Carnegie Mellon’s prestigious College of Fine Arts just received the largest gift in its history, $10 million, to establish the Joseph Ballay Center for Design Fusion in the School of Design.
CMU Emeritus Professor of Design and alumnus Joseph Ballay and his wife, Sue, are donating the funds. Bailey joined the CMU faculty in 1970 to lead the newly established School of Design within the College of Fine Arts. In 1989, he formed the technology design lab MAYA Design with colleagues from CMU’s psychology and computer science departments. Today, MAYA is headquartered Downtown and employs 50.
“There is, I believe, an artistic base in all that we do, which satisfies human needs,” notes Ballay, who retired from CMU in 2001. “Through the center, we will continue interdisciplinary work using design thinking to solve problems. Carnegie Mellon is the right setting to make this happen.”
The Center will serve as a hub for CMU design courses, executive education, sponsored projects and design research. It’s going to be located in Margaret Morrison Carnegie Hall, named after Andrew Carnegie’s mother.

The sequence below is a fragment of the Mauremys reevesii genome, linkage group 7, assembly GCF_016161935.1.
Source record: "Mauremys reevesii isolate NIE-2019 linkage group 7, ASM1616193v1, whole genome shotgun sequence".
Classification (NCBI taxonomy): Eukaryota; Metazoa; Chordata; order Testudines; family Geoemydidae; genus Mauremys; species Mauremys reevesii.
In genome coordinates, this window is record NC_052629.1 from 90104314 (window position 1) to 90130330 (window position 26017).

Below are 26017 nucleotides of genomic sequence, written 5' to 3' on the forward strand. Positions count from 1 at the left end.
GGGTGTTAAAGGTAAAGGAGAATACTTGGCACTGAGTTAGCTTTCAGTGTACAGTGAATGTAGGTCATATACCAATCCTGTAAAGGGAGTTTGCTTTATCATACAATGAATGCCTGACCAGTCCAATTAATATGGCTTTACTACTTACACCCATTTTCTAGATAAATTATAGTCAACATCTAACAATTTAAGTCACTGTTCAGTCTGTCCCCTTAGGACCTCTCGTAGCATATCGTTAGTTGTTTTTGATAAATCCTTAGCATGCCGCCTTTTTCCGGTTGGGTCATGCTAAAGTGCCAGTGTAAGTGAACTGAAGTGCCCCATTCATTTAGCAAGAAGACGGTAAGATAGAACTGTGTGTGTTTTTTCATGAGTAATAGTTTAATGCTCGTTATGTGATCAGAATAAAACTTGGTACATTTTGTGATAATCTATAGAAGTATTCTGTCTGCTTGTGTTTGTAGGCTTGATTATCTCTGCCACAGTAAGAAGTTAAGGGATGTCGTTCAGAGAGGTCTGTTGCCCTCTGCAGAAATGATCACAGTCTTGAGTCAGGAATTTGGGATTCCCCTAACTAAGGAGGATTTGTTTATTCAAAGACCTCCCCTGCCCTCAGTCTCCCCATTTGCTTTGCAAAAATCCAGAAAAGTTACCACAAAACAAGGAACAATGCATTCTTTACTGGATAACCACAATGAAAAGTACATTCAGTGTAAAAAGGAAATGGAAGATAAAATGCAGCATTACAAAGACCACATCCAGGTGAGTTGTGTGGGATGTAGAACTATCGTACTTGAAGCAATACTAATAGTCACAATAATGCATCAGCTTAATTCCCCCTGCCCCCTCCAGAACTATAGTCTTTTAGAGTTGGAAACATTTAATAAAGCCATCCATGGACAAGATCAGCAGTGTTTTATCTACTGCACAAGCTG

“By establishing the Joseph Ballay Center for Design Fusion, he reinforces Carnegie Mellon’s culture, in which the creative and the technical live side-by-side, strengthening each other,” says Carnegie Mellon President Farnam Jahanian.
“The Ballay Center will be the ‘front door’ to design at CMU,” says Mary Ellen Poole, dean of the College of Fine Arts. “Joe is a visionary who knows the School of Design inside out, having been one of its formative faculty. He understands exactly what is needed to infuse design thinking throughout all aspects of human endeavor and is showing us how to throw that door wide open.”
Ballay grew up in Ambridge, where his family owned a hardware store. He got his undergraduate degree in management from Carnegie Tech, before it became Carnegie Mellon University.
“Pittsburgh is a city that has had to reinvent itself several times and continues to do so,” says Ballay. “With all its advances, though, Pittsburgh is still a steel town, and it reminds you that in this world, progress takes effort, it takes hard work.”
“That’s a lot like Carnegie Mellon, which is very special to me. It not only has the components to make this center a reality but also to make it happen with deep commitment. And by components, I mean a tradition of breaking rules and being willing to take chances. If you fail, you fail. But if you succeed, ‘Wow!’ Our goal, above all, is making the world better.”